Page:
Just to let you know that there is quarantine restrictions on Eastern State honey in WA, as there is a bee disease that hasnt made it over here.

    I think it has to be processed before it can come in if at all, so I would recommend some of the local honeys like Karri & Jarrah that come from our indigenous trees, very yummy.

  • Anna

    I was all excited to say Murray River pink salt, but it’s already been mentioned twice.

    Coriole kalamata olives (from SA but often available around Aus) are extraordinary and worth tracking down.

    Of course, if you’re feeling indulgent you could always order some Dello Mano brownies (www.dellomano.com.au) – if you ask very nicely they’ll even make a macadamia brownie which may actually be heaven.

    Otherwise, just do as we all do – relax and enjoy yourself!

  • katie

    Yes, Bundaberg ginger beer is a must along with Smiths salt and vinegar crinkle cut crisps….soooo good! I dare say they are they best crisps in the world. Also, check out the selection of Cabury’s chocolate. Try out rocky road and another bar which has (I think)crushed up brownies in it…oh, and Arnott’s mint cups! (I can’t believe everything I’ve recommended fits into the junk food category!)

  • http://todaywerereading.blogspot.com Lindsay

    Hello Clotilde, fist time I’ve posted but I’ve been reading you for a while. Here are my sugestions:

    Beautiful bowls and servers from Dinosaur Designs.

    Chocolate from Haighs (Adelaide company but you might find some in WA)

    Gorgeous skincare from Jurlique and Aesop

    Inside Out magazine has lovely interior designs

    Australian gelati is the best – I so craved it when I was pregnant and it’s just not the same in the UK, or iced coffees.

    Can’t believe no-one has mentioned the traditional Aussie meat pie! The first thing my husband wants to do when we land in Aus is have a Farmers Union Iced Coffee and a meat pie from the deli!

  • Snowpea

    On the Becks & Posh blog, I’ve seen mention of Champagne Marmite. I dunno how this might taste, but the idea amuses me.

  • Corey

    Try and get a copy of G The Green Lifestyle Magazine it’s only been out a year but a HUGE hit with the French and NZ markets! It offers a greener alternative to all areas including foods, wines, travel. Just what the greenie in all of us craves, Corey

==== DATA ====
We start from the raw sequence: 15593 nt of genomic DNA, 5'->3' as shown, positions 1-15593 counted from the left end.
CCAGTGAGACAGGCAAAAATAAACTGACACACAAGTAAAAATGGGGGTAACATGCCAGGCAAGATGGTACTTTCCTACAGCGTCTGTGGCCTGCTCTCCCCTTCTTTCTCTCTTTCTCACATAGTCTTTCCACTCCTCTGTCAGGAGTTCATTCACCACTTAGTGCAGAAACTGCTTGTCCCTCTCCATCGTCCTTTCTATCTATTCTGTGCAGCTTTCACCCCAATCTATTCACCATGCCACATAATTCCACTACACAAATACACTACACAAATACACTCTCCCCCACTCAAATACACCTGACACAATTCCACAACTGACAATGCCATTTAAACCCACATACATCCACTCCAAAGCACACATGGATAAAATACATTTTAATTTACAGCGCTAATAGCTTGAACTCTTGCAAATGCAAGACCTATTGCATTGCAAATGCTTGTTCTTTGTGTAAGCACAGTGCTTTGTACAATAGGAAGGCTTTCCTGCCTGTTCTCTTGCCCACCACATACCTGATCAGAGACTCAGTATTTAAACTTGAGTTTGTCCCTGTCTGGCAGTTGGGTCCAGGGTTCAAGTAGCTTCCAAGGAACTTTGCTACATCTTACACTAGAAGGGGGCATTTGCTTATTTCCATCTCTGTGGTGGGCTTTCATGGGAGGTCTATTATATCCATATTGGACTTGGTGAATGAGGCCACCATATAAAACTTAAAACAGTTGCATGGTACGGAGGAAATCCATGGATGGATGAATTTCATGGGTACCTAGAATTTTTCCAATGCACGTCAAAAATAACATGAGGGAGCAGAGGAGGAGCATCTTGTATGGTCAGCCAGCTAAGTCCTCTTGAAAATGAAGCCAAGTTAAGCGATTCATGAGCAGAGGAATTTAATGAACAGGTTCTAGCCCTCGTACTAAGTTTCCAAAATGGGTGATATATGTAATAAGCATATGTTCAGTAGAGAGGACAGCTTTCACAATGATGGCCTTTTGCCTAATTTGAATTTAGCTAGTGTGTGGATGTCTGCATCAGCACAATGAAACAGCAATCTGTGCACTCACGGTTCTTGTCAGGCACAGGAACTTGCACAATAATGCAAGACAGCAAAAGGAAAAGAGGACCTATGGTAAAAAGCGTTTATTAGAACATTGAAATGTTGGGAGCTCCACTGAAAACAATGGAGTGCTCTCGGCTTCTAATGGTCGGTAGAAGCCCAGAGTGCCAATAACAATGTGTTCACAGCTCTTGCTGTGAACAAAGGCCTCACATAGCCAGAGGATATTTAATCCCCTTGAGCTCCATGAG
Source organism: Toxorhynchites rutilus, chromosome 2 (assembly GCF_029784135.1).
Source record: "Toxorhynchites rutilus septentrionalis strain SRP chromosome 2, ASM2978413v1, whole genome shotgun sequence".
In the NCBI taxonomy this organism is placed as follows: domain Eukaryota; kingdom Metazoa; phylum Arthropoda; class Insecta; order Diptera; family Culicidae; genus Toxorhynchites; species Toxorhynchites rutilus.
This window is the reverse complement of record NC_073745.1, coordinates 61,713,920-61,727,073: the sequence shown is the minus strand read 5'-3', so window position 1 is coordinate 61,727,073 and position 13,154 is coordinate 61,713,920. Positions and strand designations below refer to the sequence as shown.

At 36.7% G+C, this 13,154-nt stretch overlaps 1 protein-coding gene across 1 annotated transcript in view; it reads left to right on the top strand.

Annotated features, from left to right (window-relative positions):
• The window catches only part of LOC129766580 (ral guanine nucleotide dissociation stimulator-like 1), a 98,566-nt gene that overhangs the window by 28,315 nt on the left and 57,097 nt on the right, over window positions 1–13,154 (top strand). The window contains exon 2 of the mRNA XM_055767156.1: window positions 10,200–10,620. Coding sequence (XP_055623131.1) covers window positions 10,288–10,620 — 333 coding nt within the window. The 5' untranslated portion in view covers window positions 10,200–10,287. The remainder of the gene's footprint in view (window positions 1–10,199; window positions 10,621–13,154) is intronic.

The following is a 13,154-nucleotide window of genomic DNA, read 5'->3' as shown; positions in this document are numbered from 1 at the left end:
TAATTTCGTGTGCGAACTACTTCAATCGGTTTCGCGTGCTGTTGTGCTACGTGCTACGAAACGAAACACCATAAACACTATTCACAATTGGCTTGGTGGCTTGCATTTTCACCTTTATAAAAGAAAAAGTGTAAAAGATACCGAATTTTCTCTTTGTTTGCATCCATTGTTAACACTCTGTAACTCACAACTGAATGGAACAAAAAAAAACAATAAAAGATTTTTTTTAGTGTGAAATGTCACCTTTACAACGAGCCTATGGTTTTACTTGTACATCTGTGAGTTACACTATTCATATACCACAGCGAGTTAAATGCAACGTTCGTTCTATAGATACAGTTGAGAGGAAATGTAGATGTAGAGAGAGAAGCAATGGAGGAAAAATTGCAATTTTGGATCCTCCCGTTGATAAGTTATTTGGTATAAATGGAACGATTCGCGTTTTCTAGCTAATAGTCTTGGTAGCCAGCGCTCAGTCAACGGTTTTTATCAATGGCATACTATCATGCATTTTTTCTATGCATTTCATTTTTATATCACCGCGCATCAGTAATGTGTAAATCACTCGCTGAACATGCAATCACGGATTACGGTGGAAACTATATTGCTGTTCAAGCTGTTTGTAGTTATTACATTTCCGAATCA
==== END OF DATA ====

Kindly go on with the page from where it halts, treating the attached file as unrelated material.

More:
• Carol

    Tongs.

    I’ve never understood why, but you just can’t find tongs in Europe. When I go home I buy tongs to bring back with me! Must be because of all those BBQs we have, but we use them for all sorts of kitchen activities as well – mixing pasta, serving vegies, turning things over on frypans… I can’t live without several, of different sizes, in my kitchen!

  • Hannah

    Definitely prefer Crunchies to Violet Crumbles,so make sure you try both IF you feel obliged to get a Violet Crumble. Lemon Myrtle and Tasmanian Mountain Pepper Berry are fantastic with kangaroo and fish, and I also second the hibiscus flowers in syrup for champagne – they tint the drink a lovely colour!
    Maltesers are yummy, and Minties and Fantails are fun, even if just for the wrappers. Hope you enjoy our wonderful country, can’t wait to hear your thoughts (though it will be very sad if you can’t make it to the East Coast and Northern East Coast… it’s such a long flight, I wish you could really make the msot of your time here!)

  • Hannah

    Oh! And Picnic Bars! You must try one, if only because the tagline is “Deliciously Ugly”, which I feel embraces our whole Australian larrikinism!

  • http://rhid-baked.blogspot.com/ Rhiannon

    licorice bullets! mmmm

  • sparkstar

    as an aussie living in the states for 8 odd years, here are the things i eat when i get back.
    -go to the supermarket and try the dairy: plain old milk, yoghurt, coon cheese, custard and crack open an egg, the yolks are a different colour!
    -once you’re done with dairy try the sweets: minties, cherry ripes, milo bars, violet crumble, caramello koalas
    -check out in fruit and veg: PASSIONFRUIT, mangoes, cherries, YUM
    -while you’re there try a meat pie, pavlova, barramundi, snapper, john dory, fresh oysters on the half shell, sushi, lamb chops, rainbow trout, lamingtons, anzac biscuits, devonshire tea! asian food is fantastic as well, thai, sushi, viet….
    enjoy!!

  • Sarah

    My best advice is to eat as much seafood as you can. Also, the local lamb is beautiful. I think some of the cheese is not bad at all, to be honest, and I really like (just a supermarket type) Mersey Valley Cheese – so crumbly and delicious! It would be a shame to miss meat pies, hot milo, Arnotts Shredded Wheatmeal Biscuits (not too sweet), Bundaberg Ginger Beer, Kool Mints, Picnics, Cherry Ripes and a “hamburger with the lot” (including beetroot, pineapple, fried egg) – best place to get one of these is at a fish and chip shop. Ooh, and don’t miss the fish and chips! For a soft drink – Pub Lemon Squash, or Solo, is fantastic. I live in the US now, having grown up in Brisbane, and now I am craving all of these foods!! I hope you have a wonderful trip – I love your blog and your cookbook!
    P.S. – In terms of checking out recipe books, “Surfing the Menu” is great, with beautiful recipes and photos, and info about the local produce.

  • http://www.designindigo.com/fullsteamahead.html Kisane

    If you have the time, visit Margaret River – cute town surrounded by magnificent vinyards and olive groves. Check out Olio Bello (olive oil farm) and their robust house blend. Suggest you pick up a jar or two of Dukkah (comes under several labels but all yummy).